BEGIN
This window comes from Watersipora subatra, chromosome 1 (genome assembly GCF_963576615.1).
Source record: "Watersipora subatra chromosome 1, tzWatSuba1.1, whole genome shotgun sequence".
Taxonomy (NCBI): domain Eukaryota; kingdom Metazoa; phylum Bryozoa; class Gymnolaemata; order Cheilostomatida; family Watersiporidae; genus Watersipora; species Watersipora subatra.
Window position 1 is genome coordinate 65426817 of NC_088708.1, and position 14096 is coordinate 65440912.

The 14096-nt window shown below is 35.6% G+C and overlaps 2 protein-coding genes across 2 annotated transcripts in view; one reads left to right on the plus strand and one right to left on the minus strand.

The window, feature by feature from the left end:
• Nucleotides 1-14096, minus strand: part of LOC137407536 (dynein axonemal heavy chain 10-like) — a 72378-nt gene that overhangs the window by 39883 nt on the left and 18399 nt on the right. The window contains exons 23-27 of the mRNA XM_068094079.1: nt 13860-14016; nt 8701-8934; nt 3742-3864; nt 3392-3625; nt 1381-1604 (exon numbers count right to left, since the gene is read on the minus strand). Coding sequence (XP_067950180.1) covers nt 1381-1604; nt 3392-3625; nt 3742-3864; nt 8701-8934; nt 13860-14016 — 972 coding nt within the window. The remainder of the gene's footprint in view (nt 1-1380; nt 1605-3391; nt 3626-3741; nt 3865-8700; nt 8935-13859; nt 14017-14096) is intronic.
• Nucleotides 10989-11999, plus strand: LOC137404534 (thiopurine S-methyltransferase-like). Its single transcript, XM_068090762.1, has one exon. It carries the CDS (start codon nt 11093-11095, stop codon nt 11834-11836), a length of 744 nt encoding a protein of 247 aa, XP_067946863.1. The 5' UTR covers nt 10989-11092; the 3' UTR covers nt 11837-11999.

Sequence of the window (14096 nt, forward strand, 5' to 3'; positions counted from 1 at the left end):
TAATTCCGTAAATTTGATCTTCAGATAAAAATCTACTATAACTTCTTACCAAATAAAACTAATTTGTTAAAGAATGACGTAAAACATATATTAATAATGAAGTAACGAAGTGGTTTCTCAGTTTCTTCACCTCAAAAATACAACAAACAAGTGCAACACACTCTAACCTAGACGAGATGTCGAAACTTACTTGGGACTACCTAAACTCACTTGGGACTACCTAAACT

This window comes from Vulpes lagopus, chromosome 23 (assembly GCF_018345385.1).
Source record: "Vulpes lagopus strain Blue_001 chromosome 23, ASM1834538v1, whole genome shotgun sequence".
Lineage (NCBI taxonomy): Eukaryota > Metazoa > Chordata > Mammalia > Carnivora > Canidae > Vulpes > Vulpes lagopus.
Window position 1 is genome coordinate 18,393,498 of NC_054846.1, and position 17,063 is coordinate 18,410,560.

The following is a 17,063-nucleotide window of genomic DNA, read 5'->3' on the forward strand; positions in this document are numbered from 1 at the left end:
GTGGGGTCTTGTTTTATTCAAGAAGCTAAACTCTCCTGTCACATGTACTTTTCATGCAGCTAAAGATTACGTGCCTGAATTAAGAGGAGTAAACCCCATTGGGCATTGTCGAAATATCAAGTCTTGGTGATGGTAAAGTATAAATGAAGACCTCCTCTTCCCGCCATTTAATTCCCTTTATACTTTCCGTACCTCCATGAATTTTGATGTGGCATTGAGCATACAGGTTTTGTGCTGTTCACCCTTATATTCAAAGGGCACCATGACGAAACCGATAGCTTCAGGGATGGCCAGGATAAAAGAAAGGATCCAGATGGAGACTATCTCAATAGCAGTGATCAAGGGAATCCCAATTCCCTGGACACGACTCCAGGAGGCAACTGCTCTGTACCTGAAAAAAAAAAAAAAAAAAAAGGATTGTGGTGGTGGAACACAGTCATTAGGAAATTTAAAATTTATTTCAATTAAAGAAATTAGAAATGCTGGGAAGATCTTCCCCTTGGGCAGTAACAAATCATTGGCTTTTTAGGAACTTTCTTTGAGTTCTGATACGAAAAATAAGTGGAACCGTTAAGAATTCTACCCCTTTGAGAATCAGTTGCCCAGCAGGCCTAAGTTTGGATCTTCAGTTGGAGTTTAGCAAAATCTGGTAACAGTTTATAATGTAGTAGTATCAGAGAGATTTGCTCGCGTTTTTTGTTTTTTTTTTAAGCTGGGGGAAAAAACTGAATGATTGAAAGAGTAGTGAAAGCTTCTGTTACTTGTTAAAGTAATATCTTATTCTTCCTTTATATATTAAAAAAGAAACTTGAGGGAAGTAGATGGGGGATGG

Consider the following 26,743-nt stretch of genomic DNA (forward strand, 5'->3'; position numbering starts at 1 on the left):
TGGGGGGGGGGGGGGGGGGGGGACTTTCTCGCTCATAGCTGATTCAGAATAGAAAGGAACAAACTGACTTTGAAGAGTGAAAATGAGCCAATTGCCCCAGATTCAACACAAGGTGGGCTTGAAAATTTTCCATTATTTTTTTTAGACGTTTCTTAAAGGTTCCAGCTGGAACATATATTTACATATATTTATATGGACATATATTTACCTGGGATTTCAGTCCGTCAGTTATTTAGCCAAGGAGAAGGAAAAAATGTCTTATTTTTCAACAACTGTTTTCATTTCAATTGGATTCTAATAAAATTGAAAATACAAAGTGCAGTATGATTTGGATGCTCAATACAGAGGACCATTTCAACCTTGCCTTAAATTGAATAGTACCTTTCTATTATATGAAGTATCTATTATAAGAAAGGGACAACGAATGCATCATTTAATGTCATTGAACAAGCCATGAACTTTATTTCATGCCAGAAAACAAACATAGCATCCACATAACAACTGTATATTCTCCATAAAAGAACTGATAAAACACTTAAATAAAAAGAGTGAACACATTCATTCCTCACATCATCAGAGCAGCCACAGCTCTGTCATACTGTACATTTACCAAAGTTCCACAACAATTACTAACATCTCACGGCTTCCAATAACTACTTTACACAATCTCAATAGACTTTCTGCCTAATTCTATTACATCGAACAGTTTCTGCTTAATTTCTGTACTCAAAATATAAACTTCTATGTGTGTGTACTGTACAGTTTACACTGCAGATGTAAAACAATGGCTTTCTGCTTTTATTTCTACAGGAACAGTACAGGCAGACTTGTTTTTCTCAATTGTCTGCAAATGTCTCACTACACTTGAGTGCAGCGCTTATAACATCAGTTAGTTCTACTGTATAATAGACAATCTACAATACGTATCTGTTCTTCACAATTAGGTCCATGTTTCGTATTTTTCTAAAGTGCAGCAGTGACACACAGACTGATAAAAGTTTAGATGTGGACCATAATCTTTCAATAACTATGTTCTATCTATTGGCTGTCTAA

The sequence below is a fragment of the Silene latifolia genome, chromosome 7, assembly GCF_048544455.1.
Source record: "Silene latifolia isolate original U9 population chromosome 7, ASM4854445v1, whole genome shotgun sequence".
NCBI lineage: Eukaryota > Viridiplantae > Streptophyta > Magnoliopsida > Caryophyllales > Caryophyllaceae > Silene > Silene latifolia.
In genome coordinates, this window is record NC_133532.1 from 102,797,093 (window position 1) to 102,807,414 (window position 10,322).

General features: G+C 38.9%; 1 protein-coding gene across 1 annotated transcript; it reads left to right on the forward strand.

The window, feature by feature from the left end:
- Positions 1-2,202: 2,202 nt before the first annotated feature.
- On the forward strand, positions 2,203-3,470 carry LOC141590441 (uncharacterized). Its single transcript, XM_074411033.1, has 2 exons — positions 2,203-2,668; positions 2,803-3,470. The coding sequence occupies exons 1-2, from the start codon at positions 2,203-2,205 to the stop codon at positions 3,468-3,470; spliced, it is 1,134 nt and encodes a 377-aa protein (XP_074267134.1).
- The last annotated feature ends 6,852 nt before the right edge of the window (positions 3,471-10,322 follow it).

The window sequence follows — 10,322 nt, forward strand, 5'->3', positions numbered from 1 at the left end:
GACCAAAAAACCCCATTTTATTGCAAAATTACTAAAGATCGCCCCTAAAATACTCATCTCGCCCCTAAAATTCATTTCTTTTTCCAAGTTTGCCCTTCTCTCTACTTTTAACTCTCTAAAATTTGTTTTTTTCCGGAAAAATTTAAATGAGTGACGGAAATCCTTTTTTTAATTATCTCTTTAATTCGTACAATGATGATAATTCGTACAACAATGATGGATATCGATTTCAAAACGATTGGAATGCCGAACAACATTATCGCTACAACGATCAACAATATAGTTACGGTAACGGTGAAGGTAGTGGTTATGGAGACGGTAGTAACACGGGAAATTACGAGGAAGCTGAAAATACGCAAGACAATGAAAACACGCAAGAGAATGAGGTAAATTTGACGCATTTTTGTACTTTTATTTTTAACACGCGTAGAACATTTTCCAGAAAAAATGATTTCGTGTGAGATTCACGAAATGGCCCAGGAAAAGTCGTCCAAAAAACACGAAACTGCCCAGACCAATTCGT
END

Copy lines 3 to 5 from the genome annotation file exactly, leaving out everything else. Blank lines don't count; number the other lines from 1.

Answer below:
Taxonomy (NCBI): domain Eukaryota; kingdom Metazoa; phylum Bryozoa; class Gymnolaemata; order Cheilostomatida; family Watersiporidae; genus Watersipora; species Watersipora subatra.
Window position 1 is genome coordinate 65426817 of NC_088708.1, and position 14096 is coordinate 65440912.

The 14096-nt window shown below is 35.6% G+C and overlaps 2 protein-coding genes across 2 annotated transcripts in view; one reads left to right on the plus strand and one right to left on the minus strand.